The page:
Animals and Biodynamic Composting

Animals and Biodynamic Composting

In nature, all organisms are interconnected, from the largest to the smallest, from the simplest to the most complex. Everything functions in a very simple yet extremely refined way, making it not always easy to understand the connections that link the natural world we live in. The biodynamic farmer carefully observes what happens and season after season refines their knowledge and skills to better allow the vital forces to flow within their products. The goal of biodynamic agriculture is to produce healthy food to support the physical and mental activities of human beings.

It is important to take good care of the soil as well as the air to obtain good biodynamic products, and this is achieved by caring for the agricultural organism through hedges, ponds, plant and animal biodiversity, and also by using treatments on plants that do not harm beneficial insects, and paying particular attention to animal welfare.

Animals in a biodynamic farm are always very important, whether they are domesticated animals such as horses, cows, sheep, donkeys, bees, or wild ones like earthworms, small birds, insects, up to deer and wild boars that often visit the crops. Animals change the atmosphere of the farm by bringing specific qualities typical of their species.

Anyone who has had the chance to have a cat, dog, or bird at home has experienced this. Each animal has a specific quality: while the cat is sly and sophisticated, the dog tends to be more affectionate and loyal. The same can happen with lively chickens or peaceful cows. The connections that link these animals to their environment and the effects their introduction into the farm can have are not yet fully explored. It is certain that from a "macroscopic" point of view—as suggested by R. Steiner in his series of lectures* on agriculture—every animal feeds on the farm and releases its droppings, which in the economy of nature are destined to fertilize the soil. Even in the case of droppings, each animal releases its own characteristics. Horse manure heats a lot, chicken manure is rich in nitrogen and makes plants grow quickly, goat and sheep manure are small air-filled pellets, cow manure is among the most balanced. This is why in biodynamics a pile of cow manure is made and properly matured to be spread on the fields. This biodynamic compost brings a particular balance to our soil, makes it fertile, increases the activity of biological flora, and mitigates seasonal imbalances. The plants are healthier and the products more flavorful.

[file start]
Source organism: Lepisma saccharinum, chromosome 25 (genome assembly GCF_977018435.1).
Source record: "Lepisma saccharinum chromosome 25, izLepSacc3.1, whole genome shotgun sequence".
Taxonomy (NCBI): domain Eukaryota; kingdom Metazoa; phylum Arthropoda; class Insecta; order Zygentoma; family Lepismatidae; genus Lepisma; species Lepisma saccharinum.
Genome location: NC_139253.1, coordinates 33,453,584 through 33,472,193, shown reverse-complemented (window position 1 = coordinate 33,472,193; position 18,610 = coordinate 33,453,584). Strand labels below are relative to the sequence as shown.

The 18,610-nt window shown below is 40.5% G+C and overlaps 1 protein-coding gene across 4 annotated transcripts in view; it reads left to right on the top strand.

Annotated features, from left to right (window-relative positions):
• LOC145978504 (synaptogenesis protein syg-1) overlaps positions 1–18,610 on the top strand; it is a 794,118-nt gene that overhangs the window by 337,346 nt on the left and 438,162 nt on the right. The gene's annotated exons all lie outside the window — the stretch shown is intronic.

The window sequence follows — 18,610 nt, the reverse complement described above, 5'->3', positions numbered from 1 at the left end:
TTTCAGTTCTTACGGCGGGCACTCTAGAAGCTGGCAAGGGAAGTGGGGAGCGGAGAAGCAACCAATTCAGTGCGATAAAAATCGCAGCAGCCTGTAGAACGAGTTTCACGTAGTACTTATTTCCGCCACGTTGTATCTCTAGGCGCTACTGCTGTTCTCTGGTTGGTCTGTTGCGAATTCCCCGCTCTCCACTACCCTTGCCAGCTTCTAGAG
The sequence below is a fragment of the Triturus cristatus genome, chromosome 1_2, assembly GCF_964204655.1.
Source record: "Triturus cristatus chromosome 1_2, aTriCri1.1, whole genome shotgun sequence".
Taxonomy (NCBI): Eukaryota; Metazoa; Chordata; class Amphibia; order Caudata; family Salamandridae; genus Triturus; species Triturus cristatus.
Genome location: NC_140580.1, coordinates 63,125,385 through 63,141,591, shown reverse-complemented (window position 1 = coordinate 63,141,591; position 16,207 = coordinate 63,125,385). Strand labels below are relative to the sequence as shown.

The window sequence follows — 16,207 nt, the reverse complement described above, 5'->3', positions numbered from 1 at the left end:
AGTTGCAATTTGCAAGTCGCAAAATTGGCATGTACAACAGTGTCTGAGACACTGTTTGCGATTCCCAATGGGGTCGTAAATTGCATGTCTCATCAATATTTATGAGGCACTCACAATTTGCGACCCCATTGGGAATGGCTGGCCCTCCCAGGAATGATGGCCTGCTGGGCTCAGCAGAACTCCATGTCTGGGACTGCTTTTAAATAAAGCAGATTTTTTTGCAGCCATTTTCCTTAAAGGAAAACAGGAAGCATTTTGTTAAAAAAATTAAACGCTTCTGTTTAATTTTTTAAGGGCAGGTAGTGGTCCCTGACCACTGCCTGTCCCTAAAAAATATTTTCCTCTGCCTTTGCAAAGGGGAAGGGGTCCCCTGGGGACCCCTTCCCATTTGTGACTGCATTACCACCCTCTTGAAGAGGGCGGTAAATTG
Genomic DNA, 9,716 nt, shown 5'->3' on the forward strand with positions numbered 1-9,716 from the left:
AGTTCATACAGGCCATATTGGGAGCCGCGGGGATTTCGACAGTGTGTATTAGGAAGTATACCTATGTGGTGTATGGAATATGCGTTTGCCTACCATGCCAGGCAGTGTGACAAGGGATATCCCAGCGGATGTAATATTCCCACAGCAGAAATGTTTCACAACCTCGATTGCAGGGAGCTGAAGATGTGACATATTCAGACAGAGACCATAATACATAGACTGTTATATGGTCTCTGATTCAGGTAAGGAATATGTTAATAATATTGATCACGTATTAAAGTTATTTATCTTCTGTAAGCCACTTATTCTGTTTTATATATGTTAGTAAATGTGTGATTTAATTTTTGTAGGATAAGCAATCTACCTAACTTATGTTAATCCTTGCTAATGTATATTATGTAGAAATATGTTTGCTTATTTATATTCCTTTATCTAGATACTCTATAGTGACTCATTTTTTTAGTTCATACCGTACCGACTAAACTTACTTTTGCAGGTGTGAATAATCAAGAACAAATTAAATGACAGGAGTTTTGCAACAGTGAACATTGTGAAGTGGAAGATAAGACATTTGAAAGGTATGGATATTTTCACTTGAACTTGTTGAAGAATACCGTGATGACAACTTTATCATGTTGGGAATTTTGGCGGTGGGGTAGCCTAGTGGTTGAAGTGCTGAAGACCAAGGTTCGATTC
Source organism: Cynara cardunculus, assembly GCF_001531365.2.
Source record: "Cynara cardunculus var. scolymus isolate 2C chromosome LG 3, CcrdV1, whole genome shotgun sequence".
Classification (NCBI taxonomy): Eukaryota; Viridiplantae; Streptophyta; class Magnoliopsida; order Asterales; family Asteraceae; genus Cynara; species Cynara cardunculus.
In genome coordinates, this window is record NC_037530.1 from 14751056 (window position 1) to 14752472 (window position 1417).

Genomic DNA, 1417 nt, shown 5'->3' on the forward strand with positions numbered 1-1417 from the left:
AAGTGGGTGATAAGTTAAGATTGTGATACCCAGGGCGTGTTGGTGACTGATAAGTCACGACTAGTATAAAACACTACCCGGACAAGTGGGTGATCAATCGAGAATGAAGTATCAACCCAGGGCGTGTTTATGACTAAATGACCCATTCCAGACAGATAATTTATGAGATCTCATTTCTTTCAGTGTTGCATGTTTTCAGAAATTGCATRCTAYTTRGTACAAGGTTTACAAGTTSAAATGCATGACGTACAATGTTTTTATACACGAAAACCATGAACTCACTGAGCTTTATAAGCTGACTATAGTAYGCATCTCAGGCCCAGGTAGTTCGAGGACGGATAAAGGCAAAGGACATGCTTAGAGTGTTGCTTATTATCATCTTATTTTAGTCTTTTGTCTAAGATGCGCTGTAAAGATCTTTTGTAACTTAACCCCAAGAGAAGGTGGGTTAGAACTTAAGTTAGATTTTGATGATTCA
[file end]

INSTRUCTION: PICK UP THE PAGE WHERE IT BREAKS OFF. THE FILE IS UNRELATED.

However, manure is not distributed fresh as it is but is processed through biodynamic composting to bring greater vitality to the soil, plants, and consequently to products like grapes.

A manure pile is formed, not too high to avoid abnormal fermentation at the bottom, and specific herbs properly transformed are added. For this purpose, biodynamic compost preparations are used. These consist of six plant species: yarrow, chamomile, nettle, oak, dandelion, and valerian. Each of them brings a specific quality to the compost, such as nettle, which supports the iron process, preventing plants from yellowing.

By doing so, biodynamic compost promotes the health of plants and consequently animals, a fundamental goal for the biodynamic farmer who wants to prevent problems. In biodynamics, caring for soil, plants, and animals means increasing their vitality to provide a product that nourishes humans in a complete and healthy way.

 

di Elena Zaramella

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